Abstract: Exploring Financial Capability Needs in Participants of Maryland Drug Courts (Society for Social Work and Research 27th Annual Conference - Social Work Science and Complex Problems: Battling Inequities + Building Solutions)

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Exploring Financial Capability Needs in Participants of Maryland Drug Courts

Friday, January 13, 2023
Alhambra, 2nd Level (Sheraton Phoenix Downtown)
* noted as presenting author
Christine Callahan, PhD, Research Associate Professor, University of Maryland School of Social Work, Baltimore, MD
Background: Maryland drug courts are touted by the state of Maryland as providing a “dynamic alternative” and a non-traditional approach to addressing eligible drug-type cases and to relieving the backlog of drug-related cases in the criminal justice system. In addition to addressing drug charges and ensuring substance use/misuse treatment, they also integrate psychosocial and case management services into the cadre of comprehensive service provision. The Money Management component of services, however, has not been fully fleshed out and integrated and presently does not provide robust financial education at a helpful, effective level. Exploring financial needs within this population is warranted not only to better understand drug court participants’ self-perceived needs, priorities, constraints, and strengths, but also to bolster services within the Money Management realm.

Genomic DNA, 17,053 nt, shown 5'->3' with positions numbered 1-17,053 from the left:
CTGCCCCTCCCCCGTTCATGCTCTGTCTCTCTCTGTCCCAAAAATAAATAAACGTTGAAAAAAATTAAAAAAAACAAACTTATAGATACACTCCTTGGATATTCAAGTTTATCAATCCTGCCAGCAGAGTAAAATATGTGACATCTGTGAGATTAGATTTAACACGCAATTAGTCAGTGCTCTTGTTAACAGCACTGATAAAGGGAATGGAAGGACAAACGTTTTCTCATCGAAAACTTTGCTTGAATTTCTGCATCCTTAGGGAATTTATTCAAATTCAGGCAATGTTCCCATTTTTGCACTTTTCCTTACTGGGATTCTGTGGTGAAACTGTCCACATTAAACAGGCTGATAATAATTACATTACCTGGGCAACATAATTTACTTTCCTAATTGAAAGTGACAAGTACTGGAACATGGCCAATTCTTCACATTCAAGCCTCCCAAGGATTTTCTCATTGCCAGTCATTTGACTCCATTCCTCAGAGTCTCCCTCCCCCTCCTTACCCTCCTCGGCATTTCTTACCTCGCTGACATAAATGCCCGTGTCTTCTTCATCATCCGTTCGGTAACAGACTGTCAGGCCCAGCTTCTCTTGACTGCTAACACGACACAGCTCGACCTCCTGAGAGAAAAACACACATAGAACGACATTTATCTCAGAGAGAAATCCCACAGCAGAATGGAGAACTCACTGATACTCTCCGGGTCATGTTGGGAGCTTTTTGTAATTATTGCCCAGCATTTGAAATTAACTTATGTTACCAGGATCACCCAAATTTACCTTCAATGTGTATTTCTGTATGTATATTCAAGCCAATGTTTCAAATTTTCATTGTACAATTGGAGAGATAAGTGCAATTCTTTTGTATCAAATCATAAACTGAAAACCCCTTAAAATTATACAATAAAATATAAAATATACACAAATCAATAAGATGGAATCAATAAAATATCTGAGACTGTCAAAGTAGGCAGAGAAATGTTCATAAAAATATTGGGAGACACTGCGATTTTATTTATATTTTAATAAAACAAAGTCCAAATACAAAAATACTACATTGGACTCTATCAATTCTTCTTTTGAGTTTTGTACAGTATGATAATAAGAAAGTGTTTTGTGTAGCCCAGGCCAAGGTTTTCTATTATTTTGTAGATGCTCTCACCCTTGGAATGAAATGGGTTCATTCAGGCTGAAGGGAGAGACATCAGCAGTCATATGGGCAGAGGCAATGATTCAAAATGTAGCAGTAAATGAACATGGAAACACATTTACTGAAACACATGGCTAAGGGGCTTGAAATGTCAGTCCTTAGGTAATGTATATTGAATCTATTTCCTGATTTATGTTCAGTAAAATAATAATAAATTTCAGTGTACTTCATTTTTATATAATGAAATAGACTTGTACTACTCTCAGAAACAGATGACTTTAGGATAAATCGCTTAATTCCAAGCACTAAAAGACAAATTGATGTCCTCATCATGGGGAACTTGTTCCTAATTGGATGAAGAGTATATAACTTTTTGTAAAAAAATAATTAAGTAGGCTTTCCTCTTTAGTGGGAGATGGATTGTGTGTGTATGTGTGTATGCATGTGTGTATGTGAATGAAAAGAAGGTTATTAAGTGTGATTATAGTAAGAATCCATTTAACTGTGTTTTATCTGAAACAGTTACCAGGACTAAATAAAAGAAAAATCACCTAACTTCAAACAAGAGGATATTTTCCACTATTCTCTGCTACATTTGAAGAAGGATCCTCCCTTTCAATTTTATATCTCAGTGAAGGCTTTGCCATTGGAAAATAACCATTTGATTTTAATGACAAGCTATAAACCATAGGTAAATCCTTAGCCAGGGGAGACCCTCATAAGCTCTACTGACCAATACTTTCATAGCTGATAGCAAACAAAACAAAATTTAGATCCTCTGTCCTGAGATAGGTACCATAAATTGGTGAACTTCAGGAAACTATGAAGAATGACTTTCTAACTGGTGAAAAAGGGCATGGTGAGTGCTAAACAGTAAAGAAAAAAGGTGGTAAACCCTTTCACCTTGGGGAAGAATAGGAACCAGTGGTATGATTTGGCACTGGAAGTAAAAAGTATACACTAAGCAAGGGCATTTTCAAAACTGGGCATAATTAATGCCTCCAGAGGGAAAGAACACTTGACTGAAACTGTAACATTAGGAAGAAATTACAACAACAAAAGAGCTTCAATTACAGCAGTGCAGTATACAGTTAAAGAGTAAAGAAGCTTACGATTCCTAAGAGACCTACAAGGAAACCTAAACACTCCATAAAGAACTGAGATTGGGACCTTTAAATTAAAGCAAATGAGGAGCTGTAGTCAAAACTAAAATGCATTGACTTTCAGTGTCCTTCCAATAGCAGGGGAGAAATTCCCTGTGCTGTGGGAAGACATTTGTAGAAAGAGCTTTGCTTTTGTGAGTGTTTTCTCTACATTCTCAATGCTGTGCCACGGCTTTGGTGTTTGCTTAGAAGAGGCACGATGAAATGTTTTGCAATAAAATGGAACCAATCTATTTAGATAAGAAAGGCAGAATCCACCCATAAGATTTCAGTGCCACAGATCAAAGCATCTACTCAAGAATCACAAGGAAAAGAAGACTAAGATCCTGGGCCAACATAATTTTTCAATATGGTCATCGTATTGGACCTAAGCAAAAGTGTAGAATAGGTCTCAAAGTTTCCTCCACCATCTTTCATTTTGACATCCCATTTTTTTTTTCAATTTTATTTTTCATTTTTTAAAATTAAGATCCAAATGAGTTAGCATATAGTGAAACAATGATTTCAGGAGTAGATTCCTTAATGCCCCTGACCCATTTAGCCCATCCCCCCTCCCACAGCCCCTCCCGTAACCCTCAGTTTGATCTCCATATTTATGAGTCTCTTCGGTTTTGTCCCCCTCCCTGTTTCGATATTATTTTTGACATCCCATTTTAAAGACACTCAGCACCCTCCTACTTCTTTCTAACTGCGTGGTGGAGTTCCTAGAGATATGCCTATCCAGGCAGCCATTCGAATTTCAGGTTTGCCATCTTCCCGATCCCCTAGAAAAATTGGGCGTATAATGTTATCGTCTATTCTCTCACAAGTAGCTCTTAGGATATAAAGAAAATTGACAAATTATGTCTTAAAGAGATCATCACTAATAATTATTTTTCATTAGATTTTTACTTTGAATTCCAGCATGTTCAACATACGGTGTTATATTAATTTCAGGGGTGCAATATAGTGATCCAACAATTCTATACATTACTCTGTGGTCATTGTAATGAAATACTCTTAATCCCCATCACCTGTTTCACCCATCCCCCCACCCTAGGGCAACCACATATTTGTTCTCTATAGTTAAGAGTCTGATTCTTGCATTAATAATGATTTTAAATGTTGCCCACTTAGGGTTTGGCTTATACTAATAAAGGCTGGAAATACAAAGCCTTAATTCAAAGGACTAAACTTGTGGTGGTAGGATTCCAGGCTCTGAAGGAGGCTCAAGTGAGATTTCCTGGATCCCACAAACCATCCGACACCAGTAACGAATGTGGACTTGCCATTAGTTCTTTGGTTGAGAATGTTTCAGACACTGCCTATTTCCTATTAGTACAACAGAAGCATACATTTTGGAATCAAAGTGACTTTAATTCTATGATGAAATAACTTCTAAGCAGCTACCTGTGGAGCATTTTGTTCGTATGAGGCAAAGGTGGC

Method: This exploratory project utilized qualitative methods in order to better understand the financial needs of those being served in Maryland’s drug courts and to hear their perspective on what might be most helpful in terms of education and guidance they need for their financial capability and well-being. Twenty interviews utilizing a semi-structured guide took place either by phone or Zoom. Because drug courts are located throughout Maryland, participants were from urban, suburban, and rural settings in order to understand similarities and differences among residents and programming.

Results: After transcription and analysis by the research team, results showed that participants were desirous of financial education as a component of their recovery and financial stability, and expressed the need for one-on-one financial coaching for assistance as they put their lives back together within the drug court system. Themes expressed by participants included dealing with a number of psychosocial, financial, and emotional challenges. Yet resilience and determination were also in evidence. Some had to learn financial skills on their own; very few if any had received financial education in their drug court program. But all participants voiced the need for financial education as a key need and resource for rebuilding their lives in ways that felt satisfying and responsible.

Conclusion: This project demonstrates the critical need for financial education and financial empowerment services within one state’s drug court system, and argues for this type of programming in this and other criminal justice and civil court systems. Addressing and integrating financial capability needs and resources is critical. Overall, evidence thus far seems to indicate that addressing financial distress and building financial capability seem promising in this population. More research will be useful to understand needs and promote financial capability and well-being within a comprehensive array of services that offers clients the very best chance of success and ways to participate more meaningfully in the economy.